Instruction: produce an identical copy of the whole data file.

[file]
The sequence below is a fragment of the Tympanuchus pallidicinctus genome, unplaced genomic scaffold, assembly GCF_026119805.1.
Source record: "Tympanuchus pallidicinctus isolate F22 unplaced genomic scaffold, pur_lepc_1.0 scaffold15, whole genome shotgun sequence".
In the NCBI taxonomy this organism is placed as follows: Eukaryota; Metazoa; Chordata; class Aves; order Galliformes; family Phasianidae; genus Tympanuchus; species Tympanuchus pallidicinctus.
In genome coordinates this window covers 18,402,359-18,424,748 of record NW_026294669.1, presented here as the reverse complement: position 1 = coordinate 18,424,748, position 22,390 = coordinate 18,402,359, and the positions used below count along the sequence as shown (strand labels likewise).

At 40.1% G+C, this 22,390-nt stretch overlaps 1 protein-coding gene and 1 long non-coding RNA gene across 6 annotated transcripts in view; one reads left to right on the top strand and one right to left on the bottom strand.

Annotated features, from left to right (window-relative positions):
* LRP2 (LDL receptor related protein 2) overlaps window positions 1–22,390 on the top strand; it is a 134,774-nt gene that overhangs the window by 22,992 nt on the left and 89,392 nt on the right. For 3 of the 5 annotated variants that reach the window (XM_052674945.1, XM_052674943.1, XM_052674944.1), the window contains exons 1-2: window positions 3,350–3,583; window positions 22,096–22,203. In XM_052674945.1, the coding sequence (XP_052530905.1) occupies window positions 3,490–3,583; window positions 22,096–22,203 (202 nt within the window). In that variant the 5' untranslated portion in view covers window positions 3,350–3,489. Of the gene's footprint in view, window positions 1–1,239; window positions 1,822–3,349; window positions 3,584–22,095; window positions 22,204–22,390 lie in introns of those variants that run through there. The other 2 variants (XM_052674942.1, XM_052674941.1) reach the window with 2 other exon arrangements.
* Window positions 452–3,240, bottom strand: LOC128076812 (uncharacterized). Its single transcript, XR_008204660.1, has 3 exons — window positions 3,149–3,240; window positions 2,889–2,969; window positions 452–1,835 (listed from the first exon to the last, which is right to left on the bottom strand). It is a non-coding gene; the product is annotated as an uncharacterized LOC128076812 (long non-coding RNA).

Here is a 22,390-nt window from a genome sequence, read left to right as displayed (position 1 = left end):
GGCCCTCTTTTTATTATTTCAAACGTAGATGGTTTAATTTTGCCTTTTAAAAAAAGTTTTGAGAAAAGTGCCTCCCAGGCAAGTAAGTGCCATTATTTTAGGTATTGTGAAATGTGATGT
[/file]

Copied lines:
The sequence below is a fragment of the Tympanuchus pallidicinctus genome, unplaced genomic scaffold, assembly GCF_026119805.1.
Source record: "Tympanuchus pallidicinctus isolate F22 unplaced genomic scaffold, pur_lepc_1.0 scaffold15, whole genome shotgun sequence".
In the NCBI taxonomy this organism is placed as follows: Eukaryota; Metazoa; Chordata; class Aves; order Galliformes; family Phasianidae; genus Tympanuchus; species Tympanuchus pallidicinctus.
In genome coordinates this window covers 18,402,359-18,424,748 of record NW_026294669.1, presented here as the reverse complement: position 1 = coordinate 18,424,748, position 22,390 = coordinate 18,402,359, and the positions used below count along the sequence as shown (strand labels likewise).

At 40.1% G+C, this 22,390-nt stretch overlaps 1 protein-coding gene and 1 long non-coding RNA gene across 6 annotated transcripts in view; one reads left to right on the top strand and one right to left on the bottom strand.

Annotated features, from left to right (window-relative positions):
* LRP2 (LDL receptor related protein 2) overlaps window positions 1–22,390 on the top strand; it is a 134,774-nt gene that overhangs the window by 22,992 nt on the left and 89,392 nt on the right. For 3 of the 5 annotated variants that reach the window (XM_052674945.1, XM_052674943.1, XM_052674944.1), the window contains exons 1-2: window positions 3,350–3,583; window positions 22,096–22,203. In XM_052674945.1, the coding sequence (XP_052530905.1) occupies window positions 3,490–3,583; window positions 22,096–22,203 (202 nt within the window). In that variant the 5' untranslated portion in view covers window positions 3,350–3,489. Of the gene's footprint in view, window positions 1–1,239; window positions 1,822–3,349; window positions 3,584–22,095; window positions 22,204–22,390 lie in introns of those variants that run through there. The other 2 variants (XM_052674942.1, XM_052674941.1) reach the window with 2 other exon arrangements.
* Window positions 452–3,240, bottom strand: LOC128076812 (uncharacterized). Its single transcript, XR_008204660.1, has 3 exons — window positions 3,149–3,240; window positions 2,889–2,969; window positions 452–1,835 (listed from the first exon to the last, which is right to left on the bottom strand). It is a non-coding gene; the product is annotated as an uncharacterized LOC128076812 (long non-coding RNA).

Here is a 22,390-nt window from a genome sequence, read left to right as displayed (position 1 = left end):
GGCCCTCTTTTTATTATTTCAAACGTAGATGGTTTAATTTTGCCTTTTAAAAAAAGTTTTGAGAAAAGTGCCTCCCAGGCAAGTAAGTGCCATTATTTTAGGTATTGTGAAATGTGATGT